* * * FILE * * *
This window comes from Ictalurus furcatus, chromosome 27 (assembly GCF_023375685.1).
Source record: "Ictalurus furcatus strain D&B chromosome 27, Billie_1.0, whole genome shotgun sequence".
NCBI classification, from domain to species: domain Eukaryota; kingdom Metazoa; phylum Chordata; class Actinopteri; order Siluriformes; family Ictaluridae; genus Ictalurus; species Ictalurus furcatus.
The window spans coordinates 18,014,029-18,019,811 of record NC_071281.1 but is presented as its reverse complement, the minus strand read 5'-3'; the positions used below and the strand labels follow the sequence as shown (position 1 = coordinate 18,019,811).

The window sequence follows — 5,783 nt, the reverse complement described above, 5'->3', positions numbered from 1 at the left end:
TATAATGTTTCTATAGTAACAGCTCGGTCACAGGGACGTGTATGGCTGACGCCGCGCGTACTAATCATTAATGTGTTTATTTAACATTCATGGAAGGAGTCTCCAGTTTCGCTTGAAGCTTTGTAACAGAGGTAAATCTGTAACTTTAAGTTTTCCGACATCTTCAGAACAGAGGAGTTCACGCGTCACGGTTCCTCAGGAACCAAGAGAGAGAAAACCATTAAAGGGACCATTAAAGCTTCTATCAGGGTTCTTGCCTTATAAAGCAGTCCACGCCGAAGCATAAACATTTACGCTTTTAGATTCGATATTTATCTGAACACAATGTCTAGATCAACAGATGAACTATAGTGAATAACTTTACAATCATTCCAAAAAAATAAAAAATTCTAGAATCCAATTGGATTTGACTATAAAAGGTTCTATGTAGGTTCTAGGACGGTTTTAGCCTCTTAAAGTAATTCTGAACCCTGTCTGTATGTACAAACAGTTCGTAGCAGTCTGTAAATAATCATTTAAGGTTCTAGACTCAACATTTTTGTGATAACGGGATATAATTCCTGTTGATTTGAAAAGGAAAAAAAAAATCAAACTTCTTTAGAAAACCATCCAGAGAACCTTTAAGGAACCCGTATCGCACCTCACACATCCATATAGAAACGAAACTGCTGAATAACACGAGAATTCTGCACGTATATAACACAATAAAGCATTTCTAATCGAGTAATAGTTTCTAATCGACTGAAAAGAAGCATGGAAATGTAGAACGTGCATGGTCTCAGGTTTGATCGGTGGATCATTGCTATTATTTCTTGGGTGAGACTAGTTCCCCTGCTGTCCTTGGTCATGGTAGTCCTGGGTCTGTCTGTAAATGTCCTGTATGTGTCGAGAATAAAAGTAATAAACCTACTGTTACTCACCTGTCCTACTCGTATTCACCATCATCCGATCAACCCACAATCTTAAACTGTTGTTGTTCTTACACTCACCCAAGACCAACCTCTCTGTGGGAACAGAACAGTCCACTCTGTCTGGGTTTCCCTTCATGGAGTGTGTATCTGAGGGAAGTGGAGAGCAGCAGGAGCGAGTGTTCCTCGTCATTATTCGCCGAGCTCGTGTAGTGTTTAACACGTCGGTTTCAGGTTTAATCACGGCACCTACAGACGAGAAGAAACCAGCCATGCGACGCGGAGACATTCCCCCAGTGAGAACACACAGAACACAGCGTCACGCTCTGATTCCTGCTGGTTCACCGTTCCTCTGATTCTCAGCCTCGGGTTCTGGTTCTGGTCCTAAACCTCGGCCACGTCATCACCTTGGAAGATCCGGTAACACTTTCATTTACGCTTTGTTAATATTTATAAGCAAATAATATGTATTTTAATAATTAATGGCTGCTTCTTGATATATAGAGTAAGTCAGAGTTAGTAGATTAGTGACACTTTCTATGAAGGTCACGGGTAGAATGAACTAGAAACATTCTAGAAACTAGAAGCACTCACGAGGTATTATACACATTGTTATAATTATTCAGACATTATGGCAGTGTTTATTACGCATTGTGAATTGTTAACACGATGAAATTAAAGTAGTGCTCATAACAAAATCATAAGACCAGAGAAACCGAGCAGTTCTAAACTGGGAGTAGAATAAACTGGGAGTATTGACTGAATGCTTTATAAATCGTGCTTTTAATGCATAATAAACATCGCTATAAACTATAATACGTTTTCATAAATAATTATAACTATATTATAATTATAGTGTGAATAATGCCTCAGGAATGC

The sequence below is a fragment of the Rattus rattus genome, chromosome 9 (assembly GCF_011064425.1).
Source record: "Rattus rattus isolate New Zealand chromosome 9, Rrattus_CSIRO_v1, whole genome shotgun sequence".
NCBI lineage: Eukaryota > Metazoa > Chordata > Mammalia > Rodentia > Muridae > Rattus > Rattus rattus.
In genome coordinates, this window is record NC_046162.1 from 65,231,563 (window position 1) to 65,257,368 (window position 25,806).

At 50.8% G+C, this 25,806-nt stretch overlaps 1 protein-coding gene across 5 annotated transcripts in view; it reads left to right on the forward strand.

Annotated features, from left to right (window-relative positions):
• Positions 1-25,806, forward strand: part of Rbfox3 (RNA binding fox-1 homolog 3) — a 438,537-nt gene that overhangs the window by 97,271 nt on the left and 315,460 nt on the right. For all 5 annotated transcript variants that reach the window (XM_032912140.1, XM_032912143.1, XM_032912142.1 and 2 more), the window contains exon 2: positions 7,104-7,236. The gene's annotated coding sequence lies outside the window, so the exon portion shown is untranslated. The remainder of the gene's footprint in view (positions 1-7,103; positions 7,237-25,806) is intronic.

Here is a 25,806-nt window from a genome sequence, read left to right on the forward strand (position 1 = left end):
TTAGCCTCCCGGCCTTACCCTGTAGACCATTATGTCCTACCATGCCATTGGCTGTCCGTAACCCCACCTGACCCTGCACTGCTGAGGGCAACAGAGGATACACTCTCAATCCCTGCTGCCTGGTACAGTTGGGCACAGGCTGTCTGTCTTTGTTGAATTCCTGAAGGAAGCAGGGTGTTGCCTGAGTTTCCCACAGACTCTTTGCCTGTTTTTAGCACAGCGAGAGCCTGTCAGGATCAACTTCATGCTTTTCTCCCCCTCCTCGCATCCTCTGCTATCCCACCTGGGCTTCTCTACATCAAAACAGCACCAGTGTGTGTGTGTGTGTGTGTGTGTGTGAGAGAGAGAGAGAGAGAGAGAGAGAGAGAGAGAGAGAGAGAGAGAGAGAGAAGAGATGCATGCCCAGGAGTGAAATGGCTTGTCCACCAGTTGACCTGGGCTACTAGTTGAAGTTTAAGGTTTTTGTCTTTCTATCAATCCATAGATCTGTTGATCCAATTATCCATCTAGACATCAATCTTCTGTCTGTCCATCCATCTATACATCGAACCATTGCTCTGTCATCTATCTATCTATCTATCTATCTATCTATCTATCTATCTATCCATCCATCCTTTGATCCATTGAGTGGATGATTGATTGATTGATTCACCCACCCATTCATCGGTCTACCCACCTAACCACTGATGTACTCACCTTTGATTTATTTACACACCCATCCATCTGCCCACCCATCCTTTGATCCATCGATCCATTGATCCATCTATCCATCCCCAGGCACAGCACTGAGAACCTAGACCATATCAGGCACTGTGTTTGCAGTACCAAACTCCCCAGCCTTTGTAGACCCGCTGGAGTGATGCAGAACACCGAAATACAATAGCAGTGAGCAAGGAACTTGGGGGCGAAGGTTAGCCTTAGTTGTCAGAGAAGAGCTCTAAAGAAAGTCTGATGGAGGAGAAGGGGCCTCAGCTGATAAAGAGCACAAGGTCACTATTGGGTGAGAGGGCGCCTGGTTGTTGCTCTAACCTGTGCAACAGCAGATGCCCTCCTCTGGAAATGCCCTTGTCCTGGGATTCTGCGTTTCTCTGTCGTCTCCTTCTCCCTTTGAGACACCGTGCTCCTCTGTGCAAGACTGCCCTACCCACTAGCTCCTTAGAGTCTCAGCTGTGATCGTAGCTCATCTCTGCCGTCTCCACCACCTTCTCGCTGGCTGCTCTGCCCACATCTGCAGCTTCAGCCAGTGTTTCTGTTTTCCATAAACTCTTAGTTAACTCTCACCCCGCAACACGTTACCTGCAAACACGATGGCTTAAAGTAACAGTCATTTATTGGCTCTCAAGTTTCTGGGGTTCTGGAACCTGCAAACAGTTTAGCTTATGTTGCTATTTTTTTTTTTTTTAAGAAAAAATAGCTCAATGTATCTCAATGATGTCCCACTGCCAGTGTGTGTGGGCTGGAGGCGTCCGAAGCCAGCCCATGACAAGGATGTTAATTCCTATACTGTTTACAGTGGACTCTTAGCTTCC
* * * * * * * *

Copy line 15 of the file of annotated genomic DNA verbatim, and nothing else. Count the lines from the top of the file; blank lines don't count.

TTAGCCTCCCGGCCTTACCCTGTAGACCATTATGTCCTACCATGCCATTGGCTGTCCGTAACCCCACCTGACCCTGCACTGCTGAGGGCAACAGAGGATACACTCTCAATCCCTGCTGCCTGGTACAGTTGGGCACAGGCTGTCTGTCTTTGTTGAATTCCTGAAGGAAGCAGGGTGTTGCCTGAGTTTCCCACAGACTCTTTGCCTGTTTTTAGCACAGCGAGAGCCTGTCAGGATCAACTTCATGCTTTTCTCCCCCTCCTCGCATCCTCTGCTATCCCACCTGGGCTTCTCTACATCAAAACAGCACCAGTGTGTGTGTGTGTGTGTGTGTGTGTGAGAGAGAGAGAGAGAGAGAGAGAGAGAGAGAGAGAGAGAGAGAGAGAGAGAAGAGATGCATGCCCAGGAGTGAAATGGCTTGTCCACCAGTTGACCTGGGCTACTAGTTGAAGTTTAAGGTTTTTGTCTTTCTATCAATCCATAGATCTGTTGATCCAATTATCCATCTAGACATCAATCTTCTGTCTGTCCATCCATCTATACATCGAACCATTGCTCTGTCATCTATCTATCTATCTATCTATCTATCTATCTATCTATCTATCCATCCATCCTTTGATCCATTGAGTGGATGATTGATTGATTGATTCACCCACCCATTCATCGGTCTACCCACCTAACCACTGATGTACTCACCTTTGATTTATTTACACACCCATCCATCTGCCCACCCATCCTTTGATCCATCGATCCATTGATCCATCTATCCATCCCCAGGCACAGCACTGAGAACCTAGACCATATCAGGCACTGTGTTTGCAGTACCAAACTCCCCAGCCTTTGTAGACCCGCTGGAGTGATGCAGAACACCGAAATACAATAGCAGTGAGCAAGGAACTTGGGGGCGAAGGTTAGCCTTAGTTGTCAGAGAAGAGCTCTAAAGAAAGTCTGATGGAGGAGAAGGGGCCTCAGCTGATAAAGAGCACAAGGTCACTATTGGGTGAGAGGGCGCCTGGTTGTTGCTCTAACCTGTGCAACAGCAGATGCCCTCCTCTGGAAATGCCCTTGTCCTGGGATTCTGCGTTTCTCTGTCGTCTCCTTCTCCCTTTGAGACACCGTGCTCCTCTGTGCAAGACTGCCCTACCCACTAGCTCCTTAGAGTCTCAGCTGTGATCGTAGCTCATCTCTGCCGTCTCCACCACCTTCTCGCTGGCTGCTCTGCCCACATCTGCAGCTTCAGCCAGTGTTTCTGTTTTCCATAAACTCTTAGTTAACTCTCACCCCGCAACACGTTACCTGCAAACACGATGGCTTAAAGTAACAGTCATTTATTGGCTCTCAAGTTTCTGGGGTTCTGGAACCTGCAAACAGTTTAGCTTATGTTGCTATTTTTTTTTTTTTTAAGAAAAAATAGCTCAATGTATCTCAATGATGTCCCACTGCCAGTGTGTGTGGGCTGGAGGCGTCCGAAGCCAGCCCATGACAAGGATGTTAATTCCTATACTGTTTACAGTGGACTCTTAGCTTCC